Heart of the matter

- Ophelia A. Dimalanta () - December 5, 2005 - 12:00am
Banana Heart Summer, a recent novel by Merlinda Bobis, is a book one would love to fondle with sense/heart/mind all at once.

Right at the back of the front cover (and back) spilling into first page is a cute girly sketch of the setting’s immediate vicinity, Remedios St. where the host of characters live: the almost mansion and construction site of Rich Man Ching, Wok of Nana Dora, the small one-room affair of our 12-year-old narrator, Nenita, and family of eight, six siblings and parents, a garden of banana trees where banana hearts bloom for the denizens’ palates, and on festive or modest tables and finally where it matters. On one end of the street sits the grim volcano with its occasional threats of spewed fury given vent one afternoon covering the site with appalling ash-grayness, and on the other end, the Church blessing the peace-makers and the silent sufferers.

There is much life in this street, as portrayed in this not necessarily romantic but romance-filled story. For there is much fighting here as well, mostly on account of hunger for more than food, for indeed "how sadly mortal are hunger and the feeble attempts to hide it in the name of pride."

Love, also. Love triumphant, love lost, love gone awry, love not quite made possible, and the characters weave in and out of this tapestry of quotidian experiences through the prescience, perceptiveness, sensitivity of our girl narrator who gives an account in recall of her own personal odyssey in that street one hot banana heart summer. Against a backdrop of hunger and dire need, Nenita takes upon her frail shoulders the utter burden of the world in that one-room house with the specter of poverty constantly and sinisterly hovering.

In fact, she gives up school to work, later becoming a helpmate of VV, a charming nursing student who towards the end of the story leaves for the States with her lover bringing Nenita along. We are enjoined to follow the day-to-day existence of this family mostly through smell, sound, touch, sight, flowing through a prism of colors, recipes, meals, fruits and vegetables, in an exciting culinary-cultural trip meant for the literary gourmet. Gable (father) is magenta, Lydia (sister) is aquamarine, Nilo (brother) is ochre, Claro, (another brother) is somber sky, and Nenita herself, red with black ridges.

For all the low-keyed, slow-geared style, now and then belabored by loving sensory details, the story picks up pace at the conclusion in a dramatic, gripping scene where Mother kicks and slaps Junior who holds on to his loot of pig knuckles in a scuffle with brothers and sister over food, continues to deal him blows unable to contain her anger more towards their state than towards the boy. Nenita, shocked , pushes Mother against the wall causing her to bleed away a coming seventh child. The epilogue is heart-tugging. Nenita writes, "How do I tell you that we were good kids? That I knew how they longed to multiply the meager rice and fish to feed our thousand yearnings? How do I say that there was no need for your sad and furious hands to set us aright?… How do I say that I have kissed those hands again and again in my dreams?" These are the words she intends Mother to read at some later auspicious time.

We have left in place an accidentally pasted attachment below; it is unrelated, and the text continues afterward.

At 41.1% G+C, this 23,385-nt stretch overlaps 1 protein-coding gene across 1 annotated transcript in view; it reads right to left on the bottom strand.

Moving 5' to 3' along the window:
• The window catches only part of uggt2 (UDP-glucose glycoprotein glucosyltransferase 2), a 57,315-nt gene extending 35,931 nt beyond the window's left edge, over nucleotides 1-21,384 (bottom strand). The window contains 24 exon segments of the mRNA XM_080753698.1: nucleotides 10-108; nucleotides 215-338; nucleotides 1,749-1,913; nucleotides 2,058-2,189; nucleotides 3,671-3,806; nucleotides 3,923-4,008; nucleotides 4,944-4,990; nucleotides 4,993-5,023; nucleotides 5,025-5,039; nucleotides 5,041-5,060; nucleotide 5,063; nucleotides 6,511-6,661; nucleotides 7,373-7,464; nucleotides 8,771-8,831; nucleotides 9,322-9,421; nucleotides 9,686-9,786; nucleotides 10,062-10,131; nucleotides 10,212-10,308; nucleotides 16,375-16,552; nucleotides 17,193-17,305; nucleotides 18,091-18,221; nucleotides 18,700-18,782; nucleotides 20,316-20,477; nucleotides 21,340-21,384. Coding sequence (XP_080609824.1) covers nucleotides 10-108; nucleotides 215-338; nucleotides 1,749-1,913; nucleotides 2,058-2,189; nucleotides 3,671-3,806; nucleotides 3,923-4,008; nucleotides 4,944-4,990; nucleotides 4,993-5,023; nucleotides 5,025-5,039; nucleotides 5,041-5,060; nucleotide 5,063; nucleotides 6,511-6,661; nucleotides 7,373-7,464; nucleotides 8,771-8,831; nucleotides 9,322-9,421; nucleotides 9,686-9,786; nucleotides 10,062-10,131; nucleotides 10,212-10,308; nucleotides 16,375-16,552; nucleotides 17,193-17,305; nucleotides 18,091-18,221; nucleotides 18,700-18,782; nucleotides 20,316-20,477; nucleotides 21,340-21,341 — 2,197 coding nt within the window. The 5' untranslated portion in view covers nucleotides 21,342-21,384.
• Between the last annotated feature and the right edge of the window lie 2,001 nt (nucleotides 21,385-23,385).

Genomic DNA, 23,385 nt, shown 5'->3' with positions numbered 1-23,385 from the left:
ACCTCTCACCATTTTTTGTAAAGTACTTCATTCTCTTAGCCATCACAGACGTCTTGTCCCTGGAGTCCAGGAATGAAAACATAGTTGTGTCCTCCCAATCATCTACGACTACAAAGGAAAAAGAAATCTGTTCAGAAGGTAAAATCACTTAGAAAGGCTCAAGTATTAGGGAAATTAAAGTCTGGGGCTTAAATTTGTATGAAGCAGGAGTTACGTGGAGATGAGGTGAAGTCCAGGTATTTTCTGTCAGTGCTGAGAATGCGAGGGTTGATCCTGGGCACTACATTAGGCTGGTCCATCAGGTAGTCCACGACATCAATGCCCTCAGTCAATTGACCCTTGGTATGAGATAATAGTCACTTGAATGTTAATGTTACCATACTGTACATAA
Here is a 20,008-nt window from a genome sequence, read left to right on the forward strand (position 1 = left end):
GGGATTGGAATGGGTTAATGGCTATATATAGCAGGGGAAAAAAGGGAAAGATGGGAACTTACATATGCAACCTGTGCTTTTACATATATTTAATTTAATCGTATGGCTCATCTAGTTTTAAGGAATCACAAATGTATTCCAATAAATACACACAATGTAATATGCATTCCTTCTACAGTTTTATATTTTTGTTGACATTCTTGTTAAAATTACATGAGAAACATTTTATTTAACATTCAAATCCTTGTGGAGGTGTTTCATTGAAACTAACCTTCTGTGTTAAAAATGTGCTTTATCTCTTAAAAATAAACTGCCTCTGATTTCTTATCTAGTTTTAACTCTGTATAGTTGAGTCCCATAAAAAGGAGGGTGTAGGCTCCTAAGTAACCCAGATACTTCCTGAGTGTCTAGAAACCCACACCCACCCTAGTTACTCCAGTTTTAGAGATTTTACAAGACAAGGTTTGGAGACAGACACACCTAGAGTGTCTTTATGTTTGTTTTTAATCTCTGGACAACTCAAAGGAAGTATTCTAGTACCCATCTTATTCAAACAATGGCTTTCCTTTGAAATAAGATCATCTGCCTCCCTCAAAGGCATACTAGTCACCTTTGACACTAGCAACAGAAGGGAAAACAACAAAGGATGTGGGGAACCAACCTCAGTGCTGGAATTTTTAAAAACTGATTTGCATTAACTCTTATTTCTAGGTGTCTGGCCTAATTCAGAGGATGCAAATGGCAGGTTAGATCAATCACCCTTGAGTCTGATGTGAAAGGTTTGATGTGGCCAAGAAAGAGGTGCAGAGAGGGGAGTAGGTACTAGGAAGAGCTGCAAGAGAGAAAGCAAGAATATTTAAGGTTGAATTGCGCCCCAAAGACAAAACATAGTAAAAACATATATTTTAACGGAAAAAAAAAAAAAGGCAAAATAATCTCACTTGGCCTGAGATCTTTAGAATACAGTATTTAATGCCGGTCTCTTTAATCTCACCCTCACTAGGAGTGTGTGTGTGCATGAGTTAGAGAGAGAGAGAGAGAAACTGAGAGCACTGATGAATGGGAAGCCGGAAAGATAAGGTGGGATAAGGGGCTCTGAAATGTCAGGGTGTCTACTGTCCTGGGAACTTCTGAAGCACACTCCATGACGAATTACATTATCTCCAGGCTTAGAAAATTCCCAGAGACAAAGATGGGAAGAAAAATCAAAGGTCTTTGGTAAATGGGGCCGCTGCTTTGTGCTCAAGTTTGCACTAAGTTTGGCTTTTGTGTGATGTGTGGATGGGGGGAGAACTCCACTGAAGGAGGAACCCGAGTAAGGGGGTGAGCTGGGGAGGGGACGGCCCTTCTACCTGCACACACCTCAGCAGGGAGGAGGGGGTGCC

The author carries us along with such candid (candied?) ease and unobtrusive art with the banana heart myth as main motif. For "close to midnight, when the heart bows from its stem, wait for the first dew. It will drop like a gem. Catch it with your tongue. When you eat the heart of the matter, you’ll never go hungry."

"Sweet epigrams" and quotables suffuse the atmosphere. "Happiness is simply gustatory and sorrow means gruel and fish sauce for the rest of our lives." "Loving and unloving are old conspirators and the secret lies in the collusion of ingredients and the attention of the scheming cook."

Self-reflexivity. "I am only as good as my use to you, in this case, as storyteller, as rambler of recipes, as the older version of the bewildered child. But not old enough to escape the humbling state of bewilderedness, this daily ambush of life’s divergent exigencies."

And while it is the ear or the eyes that take in the text, it is the tongue that licks it up and savors it for pleasure. The tongue is inexorably indulged indeed.

It is poetry in prose, where ordinary things and events are raised to the level of the strange and unfamiliar. Magic. The style as previously mentioned is at the surface simple, but is in fact, complex because largely metaphorical and meanings are multi-layered. Poetry’s main accoutrements are there: poetic synaesthesia (rich brew of different sensations in intensified imagery), poetic irony (hunger is an atmosphere saturating the story expressed in a veritable splurge of all kinds of sensations in a culinary surrealistic binge as we get our fill as much as we can comfortably and lavishly take in). At times, this kind of strategy may be a little too long drawn out for some readers, but certainly not for some rich sensibilities for whom this oeuvre is nothing short of dazzling.

For more than just a narrative of brave at times futile efforts of one frail 12-year-old girl to keep her family’s faith and dignity afloat in that little private space they call life in the face of want, this is an overture standing out in originality, virtuosity, and pathos as it avows a moral statement that is also social and even cosmic.

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